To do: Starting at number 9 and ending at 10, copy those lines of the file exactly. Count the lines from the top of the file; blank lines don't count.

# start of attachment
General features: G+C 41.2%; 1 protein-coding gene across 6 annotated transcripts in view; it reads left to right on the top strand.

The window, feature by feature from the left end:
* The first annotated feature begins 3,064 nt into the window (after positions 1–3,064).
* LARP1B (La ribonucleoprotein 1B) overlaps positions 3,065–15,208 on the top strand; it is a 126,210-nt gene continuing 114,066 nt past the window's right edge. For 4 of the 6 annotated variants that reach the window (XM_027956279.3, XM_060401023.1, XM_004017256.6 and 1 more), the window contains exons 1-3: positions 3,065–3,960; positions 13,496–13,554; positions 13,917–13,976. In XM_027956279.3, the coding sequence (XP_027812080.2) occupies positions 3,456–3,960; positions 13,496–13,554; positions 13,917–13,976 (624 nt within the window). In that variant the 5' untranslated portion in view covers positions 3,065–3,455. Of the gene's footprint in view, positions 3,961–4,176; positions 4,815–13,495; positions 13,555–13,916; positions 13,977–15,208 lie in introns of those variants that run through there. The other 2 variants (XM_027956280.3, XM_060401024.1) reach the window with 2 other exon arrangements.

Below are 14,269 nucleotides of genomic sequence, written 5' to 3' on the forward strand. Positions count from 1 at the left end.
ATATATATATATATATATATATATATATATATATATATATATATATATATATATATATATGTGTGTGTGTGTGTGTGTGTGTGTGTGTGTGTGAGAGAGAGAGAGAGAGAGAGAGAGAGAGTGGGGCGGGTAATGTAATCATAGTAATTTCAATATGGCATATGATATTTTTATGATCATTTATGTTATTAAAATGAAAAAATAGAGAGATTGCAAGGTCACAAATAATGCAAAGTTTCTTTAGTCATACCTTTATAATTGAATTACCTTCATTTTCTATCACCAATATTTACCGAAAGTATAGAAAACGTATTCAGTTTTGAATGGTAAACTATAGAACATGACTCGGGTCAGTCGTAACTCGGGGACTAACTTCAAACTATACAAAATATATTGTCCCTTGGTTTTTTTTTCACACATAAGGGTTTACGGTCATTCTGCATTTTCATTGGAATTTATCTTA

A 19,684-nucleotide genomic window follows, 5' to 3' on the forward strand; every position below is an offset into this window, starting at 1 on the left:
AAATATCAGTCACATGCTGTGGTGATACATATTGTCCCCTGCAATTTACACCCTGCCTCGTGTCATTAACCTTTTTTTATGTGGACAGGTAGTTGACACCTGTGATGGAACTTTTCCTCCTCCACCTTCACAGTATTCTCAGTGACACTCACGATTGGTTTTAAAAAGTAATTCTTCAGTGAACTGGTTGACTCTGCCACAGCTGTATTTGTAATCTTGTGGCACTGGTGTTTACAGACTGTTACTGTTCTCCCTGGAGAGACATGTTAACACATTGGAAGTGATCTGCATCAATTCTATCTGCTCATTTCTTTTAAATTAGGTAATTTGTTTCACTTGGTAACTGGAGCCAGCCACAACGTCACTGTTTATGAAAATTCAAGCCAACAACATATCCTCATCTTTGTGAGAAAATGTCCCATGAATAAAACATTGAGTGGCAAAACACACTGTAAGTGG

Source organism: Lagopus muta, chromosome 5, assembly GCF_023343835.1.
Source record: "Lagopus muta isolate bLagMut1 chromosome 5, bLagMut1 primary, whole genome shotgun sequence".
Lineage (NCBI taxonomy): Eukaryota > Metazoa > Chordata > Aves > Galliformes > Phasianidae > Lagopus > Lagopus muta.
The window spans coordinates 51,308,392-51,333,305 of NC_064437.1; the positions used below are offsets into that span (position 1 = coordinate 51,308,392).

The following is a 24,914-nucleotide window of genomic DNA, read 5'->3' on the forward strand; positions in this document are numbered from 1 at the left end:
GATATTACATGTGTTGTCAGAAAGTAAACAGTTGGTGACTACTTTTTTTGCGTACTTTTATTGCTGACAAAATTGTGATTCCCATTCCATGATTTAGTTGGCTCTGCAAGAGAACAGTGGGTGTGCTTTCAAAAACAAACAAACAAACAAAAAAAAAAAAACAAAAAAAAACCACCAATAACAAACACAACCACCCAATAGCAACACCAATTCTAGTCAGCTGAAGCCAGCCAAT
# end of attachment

Source organism: Lagopus muta, chromosome 5, assembly GCF_023343835.1.
Source record: "Lagopus muta isolate bLagMut1 chromosome 5, bLagMut1 primary, whole genome shotgun sequence".